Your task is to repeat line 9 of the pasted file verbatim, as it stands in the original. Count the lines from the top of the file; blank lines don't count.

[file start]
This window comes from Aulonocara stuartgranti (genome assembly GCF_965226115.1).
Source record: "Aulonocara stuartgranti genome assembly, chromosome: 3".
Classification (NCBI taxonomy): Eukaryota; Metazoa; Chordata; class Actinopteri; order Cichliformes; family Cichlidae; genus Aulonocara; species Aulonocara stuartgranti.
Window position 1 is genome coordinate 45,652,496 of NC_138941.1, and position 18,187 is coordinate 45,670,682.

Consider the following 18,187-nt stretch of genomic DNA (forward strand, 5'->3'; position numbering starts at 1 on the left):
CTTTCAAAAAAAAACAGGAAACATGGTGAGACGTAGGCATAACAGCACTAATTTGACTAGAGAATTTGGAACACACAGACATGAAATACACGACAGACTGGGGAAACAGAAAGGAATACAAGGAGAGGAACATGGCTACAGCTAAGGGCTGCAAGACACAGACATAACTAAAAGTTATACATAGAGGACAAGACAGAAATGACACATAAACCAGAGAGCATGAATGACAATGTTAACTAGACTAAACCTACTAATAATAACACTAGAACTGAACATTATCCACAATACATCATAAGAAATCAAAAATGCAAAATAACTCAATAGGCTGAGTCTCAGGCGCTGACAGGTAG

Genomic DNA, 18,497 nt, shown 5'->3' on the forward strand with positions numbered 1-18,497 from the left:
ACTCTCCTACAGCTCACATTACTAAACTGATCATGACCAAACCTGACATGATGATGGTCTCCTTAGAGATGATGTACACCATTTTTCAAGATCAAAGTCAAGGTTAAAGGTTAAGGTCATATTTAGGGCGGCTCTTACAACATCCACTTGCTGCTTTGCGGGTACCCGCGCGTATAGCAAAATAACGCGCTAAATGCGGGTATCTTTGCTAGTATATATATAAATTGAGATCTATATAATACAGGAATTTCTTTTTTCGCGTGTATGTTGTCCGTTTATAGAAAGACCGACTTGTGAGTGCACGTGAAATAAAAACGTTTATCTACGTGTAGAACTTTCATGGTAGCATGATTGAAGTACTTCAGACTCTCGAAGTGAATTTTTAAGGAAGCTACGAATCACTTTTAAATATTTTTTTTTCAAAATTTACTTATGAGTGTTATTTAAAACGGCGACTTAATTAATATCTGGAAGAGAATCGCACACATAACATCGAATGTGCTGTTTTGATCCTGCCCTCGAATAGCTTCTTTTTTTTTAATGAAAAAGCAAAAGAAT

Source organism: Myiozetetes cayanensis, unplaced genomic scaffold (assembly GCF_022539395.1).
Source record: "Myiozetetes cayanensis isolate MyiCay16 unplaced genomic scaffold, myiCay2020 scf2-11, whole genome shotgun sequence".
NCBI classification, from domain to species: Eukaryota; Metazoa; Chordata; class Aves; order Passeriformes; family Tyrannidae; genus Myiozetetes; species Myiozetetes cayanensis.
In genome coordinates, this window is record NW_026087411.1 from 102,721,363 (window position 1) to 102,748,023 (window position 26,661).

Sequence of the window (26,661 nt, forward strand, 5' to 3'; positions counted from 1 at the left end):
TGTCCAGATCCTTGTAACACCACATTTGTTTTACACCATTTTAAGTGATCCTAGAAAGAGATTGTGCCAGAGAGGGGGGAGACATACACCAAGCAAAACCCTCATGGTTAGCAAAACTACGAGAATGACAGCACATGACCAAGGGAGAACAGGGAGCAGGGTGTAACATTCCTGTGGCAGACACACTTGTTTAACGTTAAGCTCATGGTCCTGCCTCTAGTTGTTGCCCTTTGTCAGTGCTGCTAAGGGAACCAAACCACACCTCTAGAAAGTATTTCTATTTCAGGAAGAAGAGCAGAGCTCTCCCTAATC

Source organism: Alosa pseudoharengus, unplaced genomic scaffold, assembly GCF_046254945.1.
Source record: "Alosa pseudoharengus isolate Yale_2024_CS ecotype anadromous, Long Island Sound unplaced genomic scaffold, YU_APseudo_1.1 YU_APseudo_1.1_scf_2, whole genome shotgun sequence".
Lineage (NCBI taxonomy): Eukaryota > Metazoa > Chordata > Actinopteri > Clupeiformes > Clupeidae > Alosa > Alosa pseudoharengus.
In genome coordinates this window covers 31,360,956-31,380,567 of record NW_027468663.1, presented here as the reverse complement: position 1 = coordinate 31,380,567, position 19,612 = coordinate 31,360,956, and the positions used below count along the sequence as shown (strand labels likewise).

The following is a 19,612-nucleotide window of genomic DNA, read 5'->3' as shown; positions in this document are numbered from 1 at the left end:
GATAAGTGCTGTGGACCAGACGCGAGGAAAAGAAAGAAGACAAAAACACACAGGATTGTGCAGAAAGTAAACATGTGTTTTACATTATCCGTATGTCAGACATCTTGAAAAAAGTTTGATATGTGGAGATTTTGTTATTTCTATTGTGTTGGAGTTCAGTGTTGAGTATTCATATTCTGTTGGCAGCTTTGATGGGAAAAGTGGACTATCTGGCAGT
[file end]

Source organism: Myiozetetes cayanensis, unplaced genomic scaffold (assembly GCF_022539395.1).